Best Actress of 1936 – Jean Arthur (Mr. Deeds Goes to Town)

Other Notable Performances:

Jean Harlow (Libeled Lady)

Carole Lombard (My Man Godfrey)

Isuzu Yamada (Osaka Elegy)

Irene Dunne (Theodora Goes Wild)

Ruth Chatterton (Dodsworth)

Chouko Iida (The Only Son)

Isuzu Yamada (Sisters of the Gion)

Sylvia Sidney (Sabotage)

Bette Davis (The Petrified Forest)

Miriam Hopkins (These Three)

Ginger Rogers (Swing Time)

Danielle Darrieux (Mayerling)


This was a tough one for me.  It boiled down to a three-way tie between Jean Arthur, Jean Harlow and Carole Lombard, who gave three of the best performances of their careers.  I loved Jean Harlow’s determined, but ignored fiancée of Spencer Tracey in Libeled Lady – serving as an energetic counterpoint to Myrna Loy’s reserved performance.  On the other hand, Carole Lombard’s Irene Bullock is a pure treat.  She’s zany and unpredictable, without sacrificing credibility.  We know Irene isn’t an actual person, but Lombard makes us believe she could exist – not a small fear for such a wacky character.

I finally settled on the less flashy performance of Jean Arthur in Frank Capra’s Mr. Deeds Goes to Town.  There’s more of an arc for Arthur than Harlow or Lombard, and her journey is genuinely earned.  She plays Babe Bennett, a cynical reporter, ready to do whatever it takes to get the story.  She is particularly eager when her editor promises her an extended paid vacation to get the dirt on New York’s newest millionaire.  Longfellow Deeds (Gary Cooper) has inherited a massive fortune from an unknown distant relative.  The apparent country bumpkin has little understanding of the unwritten rules of fine society, nor does he much care about them.  He freely ignores these phony rules.  Taken out of context reports of his anti-social antics make him look alternately arrogant, crazy and/or stupid.  To get a firsthand account of Deeds’ unpredictable behavior, Babe schemes her way into his life, preying on his neighborliness, decency, and naivety.  She is dismissive of the young man’s plight, apathetic about the damage she is doing.  Like so many movies of the 1930s we see reporters doing anything and everything to get the story.  (I’ve never figured out if they are supposed to be heroes or villains, or some gray area between the two.  I mostly find them obnoxious.)

It wouldn’t be a Capra picture if she didn’t fall for him, but how does she tell him she is really the reporter that has been filing all the distorted, embarrassing stories about him?  Her struggle is sincere, without becoming maudlin.  As she cares more for the man, the more she directs her substantial energy to try and save his fortune from greedy, double-dealing attorneys, and him from the madhouse.  (After all, how else does a society that bases our worth on our bank statements deal with a man who resolves to give away his fortune?)

It’s a great performance by an actress who is sadly not remembered as well as she should be.  She could play hard-boiled, zany, maternal, sincere, and about everything in between.  Her schoolgirl looks and high-pitched voice could have doomed her to supporting comedic roles, but her deep intelligence came shone through on the screen, making it almost inevitable that she would end up playing leading parts like Babe Bennett in Mr. Deeds Goes to Town.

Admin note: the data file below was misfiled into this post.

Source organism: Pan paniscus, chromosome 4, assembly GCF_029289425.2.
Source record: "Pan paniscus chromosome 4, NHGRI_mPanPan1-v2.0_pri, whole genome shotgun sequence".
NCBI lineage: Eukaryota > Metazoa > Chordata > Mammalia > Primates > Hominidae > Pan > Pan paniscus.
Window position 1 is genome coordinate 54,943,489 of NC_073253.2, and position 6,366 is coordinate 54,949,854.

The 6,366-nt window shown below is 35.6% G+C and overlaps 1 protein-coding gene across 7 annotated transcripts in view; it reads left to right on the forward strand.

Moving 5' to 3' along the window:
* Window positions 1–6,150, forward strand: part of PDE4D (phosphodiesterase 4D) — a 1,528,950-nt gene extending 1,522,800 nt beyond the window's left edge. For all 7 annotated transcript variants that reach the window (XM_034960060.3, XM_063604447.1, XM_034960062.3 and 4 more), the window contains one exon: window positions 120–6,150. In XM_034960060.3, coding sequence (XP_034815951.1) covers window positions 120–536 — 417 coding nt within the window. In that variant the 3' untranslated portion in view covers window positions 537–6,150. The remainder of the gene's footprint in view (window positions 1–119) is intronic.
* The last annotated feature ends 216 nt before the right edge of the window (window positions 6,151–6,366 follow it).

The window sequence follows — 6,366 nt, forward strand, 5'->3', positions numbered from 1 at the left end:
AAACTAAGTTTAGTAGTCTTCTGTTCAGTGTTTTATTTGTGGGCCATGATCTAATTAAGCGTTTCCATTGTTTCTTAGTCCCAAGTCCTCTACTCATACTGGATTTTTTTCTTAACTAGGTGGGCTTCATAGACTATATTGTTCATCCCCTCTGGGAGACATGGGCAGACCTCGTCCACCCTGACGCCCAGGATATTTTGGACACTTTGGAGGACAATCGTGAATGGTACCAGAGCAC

Filed under 1936, Yearly Best Performances

4 responses to “Best Actress of 1936 – Jean Arthur (Mr. Deeds Goes to Town)

  1. No doubt this is a great choice Jason, and your qualifications are wonderful in this excellent validating essay.

    I will go with Carole Lombard for MY MAN GODFREY, one of your own top choices.

    A magnificent list of runners-up follows. Your major omission for me is INGRID BERGMAN for “Intermezzo.” I’ll add these as well:

    Irene Dunne, SHOWBOAT
    Francis Farmer, COME AND GET IT
    Greta Garbo, CAMILLE
    Paulette Godard, MODERN TIMES (I know we disagree here)
    Miriam Hopkins, THESE THREE
    Myrna Loy, LIBELED LADY
    Luise Rainer, THE GREAT ZIEGFELD (for the phone scene alone!)

    I can’t say I disagree with any of your superb runners-up.

    • I can’t disagree with Lombard. She is great.

      Your own additions are great, but, as always, there are a few I haven’t seen, like “Intermezzo,” “Valiant Is the Word for Carrie,” and “Love from a Stranger.”

      “Come and Get It” is a movie I watched many years ago and really hated, so I declined to rewatch it now, though mayb e I should since there are a few performances from that movie you have mentioned.

  2. Pingback: Leonard Bernstein, ‘Play Dead,’ ‘Kimberly Akimbo,’ Ozu and ‘Hereafter’ on Monday Morning Diary (October 25) « Wonders in the Dark

  3. Well, this is very sweet of you!

    Presently, about Christmas 1933, she’s back in California. To visit her parents and not to shoot films. But Columbia talks her into a film project. So I gotta write something. Although one sadly can’t get her early movies. 😦

    Her 1937 HISTORY IS MADE AT NIGHT pleases me very much. That one could even be one of my “best”. But I might surprise with some other almost forgotten flick …
    In 1936 it might be Jean’s MORE THAN A SECRETARY. This is a very sophisticated film, as I feel. And wonderfully crazy.

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